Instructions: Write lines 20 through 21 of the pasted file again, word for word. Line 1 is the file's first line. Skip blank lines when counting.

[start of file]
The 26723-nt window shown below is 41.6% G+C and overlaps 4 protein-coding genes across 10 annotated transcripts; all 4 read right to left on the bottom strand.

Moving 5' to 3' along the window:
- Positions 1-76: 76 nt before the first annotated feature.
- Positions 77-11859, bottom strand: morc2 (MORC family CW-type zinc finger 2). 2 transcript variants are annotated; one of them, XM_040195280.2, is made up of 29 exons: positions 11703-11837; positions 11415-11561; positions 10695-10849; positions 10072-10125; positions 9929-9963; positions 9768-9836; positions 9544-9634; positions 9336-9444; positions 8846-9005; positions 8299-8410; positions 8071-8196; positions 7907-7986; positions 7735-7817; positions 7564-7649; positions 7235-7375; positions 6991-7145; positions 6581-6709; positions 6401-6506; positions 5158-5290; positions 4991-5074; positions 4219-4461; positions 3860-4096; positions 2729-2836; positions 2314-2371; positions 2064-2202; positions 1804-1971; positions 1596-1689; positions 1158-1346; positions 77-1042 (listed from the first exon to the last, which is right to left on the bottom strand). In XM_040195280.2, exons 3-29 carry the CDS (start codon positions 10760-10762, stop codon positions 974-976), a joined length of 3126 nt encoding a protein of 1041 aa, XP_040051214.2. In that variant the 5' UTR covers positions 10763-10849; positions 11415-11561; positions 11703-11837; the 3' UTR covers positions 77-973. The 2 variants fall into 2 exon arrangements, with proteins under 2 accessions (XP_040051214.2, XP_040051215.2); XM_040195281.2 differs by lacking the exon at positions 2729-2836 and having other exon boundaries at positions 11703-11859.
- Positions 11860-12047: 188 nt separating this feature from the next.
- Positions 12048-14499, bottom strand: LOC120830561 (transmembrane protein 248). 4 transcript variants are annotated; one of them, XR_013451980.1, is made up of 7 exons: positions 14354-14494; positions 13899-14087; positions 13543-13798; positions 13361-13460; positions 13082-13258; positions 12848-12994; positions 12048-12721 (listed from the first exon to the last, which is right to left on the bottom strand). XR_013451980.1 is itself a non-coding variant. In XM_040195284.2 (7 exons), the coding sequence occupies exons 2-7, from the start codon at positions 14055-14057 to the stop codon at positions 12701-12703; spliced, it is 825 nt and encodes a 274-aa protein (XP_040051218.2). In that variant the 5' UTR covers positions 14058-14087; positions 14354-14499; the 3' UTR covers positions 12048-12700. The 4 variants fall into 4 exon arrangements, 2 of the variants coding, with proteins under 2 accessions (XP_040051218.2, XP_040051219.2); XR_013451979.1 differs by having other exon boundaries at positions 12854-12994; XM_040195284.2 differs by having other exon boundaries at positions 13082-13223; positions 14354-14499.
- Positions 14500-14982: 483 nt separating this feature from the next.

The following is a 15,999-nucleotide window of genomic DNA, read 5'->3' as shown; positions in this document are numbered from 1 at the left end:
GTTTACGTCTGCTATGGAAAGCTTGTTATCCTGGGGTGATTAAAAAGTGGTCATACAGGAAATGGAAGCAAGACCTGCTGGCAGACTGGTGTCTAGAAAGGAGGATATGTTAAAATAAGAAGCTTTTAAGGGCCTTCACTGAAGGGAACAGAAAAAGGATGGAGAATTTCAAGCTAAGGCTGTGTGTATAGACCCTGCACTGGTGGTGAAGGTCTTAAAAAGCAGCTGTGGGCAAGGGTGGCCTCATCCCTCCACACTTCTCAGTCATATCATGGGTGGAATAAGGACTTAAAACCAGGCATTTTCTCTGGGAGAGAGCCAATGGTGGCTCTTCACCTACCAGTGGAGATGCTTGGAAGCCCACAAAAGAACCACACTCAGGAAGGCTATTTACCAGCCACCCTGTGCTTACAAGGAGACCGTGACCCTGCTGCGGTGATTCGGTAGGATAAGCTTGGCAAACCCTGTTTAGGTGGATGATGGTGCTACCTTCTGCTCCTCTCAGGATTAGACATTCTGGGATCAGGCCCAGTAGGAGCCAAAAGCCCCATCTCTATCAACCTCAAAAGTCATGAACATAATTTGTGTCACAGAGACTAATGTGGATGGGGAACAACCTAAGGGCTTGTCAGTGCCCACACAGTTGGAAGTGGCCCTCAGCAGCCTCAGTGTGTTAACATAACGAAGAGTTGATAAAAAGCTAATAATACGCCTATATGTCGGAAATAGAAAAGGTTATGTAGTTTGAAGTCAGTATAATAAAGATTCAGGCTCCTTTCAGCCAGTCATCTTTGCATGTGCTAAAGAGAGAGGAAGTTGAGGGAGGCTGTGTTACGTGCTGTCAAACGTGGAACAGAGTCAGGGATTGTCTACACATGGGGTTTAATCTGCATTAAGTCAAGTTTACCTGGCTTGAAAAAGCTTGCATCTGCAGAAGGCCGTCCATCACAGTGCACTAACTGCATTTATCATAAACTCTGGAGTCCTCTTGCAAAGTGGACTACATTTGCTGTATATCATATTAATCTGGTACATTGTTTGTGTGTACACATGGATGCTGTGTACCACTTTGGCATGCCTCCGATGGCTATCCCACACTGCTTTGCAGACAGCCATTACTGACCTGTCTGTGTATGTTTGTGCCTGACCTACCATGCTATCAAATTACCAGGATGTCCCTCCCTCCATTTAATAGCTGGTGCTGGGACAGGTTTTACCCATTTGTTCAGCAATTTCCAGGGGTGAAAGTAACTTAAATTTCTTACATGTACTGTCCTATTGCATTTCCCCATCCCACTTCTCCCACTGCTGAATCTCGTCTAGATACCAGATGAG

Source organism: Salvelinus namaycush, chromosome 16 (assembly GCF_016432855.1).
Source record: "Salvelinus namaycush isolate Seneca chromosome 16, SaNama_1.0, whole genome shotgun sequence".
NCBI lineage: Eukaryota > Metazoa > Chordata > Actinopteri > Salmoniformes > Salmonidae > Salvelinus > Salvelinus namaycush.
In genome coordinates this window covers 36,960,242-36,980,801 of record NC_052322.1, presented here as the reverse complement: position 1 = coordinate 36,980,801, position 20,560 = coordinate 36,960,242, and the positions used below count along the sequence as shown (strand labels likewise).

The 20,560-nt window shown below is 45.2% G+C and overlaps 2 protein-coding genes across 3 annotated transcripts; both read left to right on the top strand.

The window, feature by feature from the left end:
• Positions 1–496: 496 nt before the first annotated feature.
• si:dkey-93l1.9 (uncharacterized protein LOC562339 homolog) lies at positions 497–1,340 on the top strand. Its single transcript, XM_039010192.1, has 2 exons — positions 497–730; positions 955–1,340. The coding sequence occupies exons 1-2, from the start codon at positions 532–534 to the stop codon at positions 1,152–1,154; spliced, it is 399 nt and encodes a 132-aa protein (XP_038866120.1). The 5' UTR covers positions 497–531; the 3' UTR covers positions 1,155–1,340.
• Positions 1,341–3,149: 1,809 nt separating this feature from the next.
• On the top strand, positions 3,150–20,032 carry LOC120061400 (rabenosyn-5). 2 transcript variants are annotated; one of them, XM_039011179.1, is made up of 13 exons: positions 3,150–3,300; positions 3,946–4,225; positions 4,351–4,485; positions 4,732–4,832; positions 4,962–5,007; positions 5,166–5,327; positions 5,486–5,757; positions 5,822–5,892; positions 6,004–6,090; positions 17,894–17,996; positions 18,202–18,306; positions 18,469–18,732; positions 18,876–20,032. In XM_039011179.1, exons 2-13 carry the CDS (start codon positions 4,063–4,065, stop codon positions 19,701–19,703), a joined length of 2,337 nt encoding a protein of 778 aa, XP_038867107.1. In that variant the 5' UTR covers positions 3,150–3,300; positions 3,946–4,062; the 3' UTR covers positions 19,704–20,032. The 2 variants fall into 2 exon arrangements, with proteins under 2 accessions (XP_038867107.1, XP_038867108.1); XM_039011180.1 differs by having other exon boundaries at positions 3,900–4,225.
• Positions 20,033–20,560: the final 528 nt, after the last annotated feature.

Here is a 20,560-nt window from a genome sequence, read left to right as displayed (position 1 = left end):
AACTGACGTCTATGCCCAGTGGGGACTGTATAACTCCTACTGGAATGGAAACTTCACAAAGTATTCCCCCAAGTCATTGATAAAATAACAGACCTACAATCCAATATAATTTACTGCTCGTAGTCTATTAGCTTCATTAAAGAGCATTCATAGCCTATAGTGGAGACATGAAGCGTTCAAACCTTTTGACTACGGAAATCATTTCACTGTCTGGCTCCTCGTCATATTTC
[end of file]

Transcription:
• Positions 20,033–20,560: the final 528 nt, after the last annotated feature.

Here is a 20,560-nt window from a genome sequence, read left to right as displayed (position 1 = left end):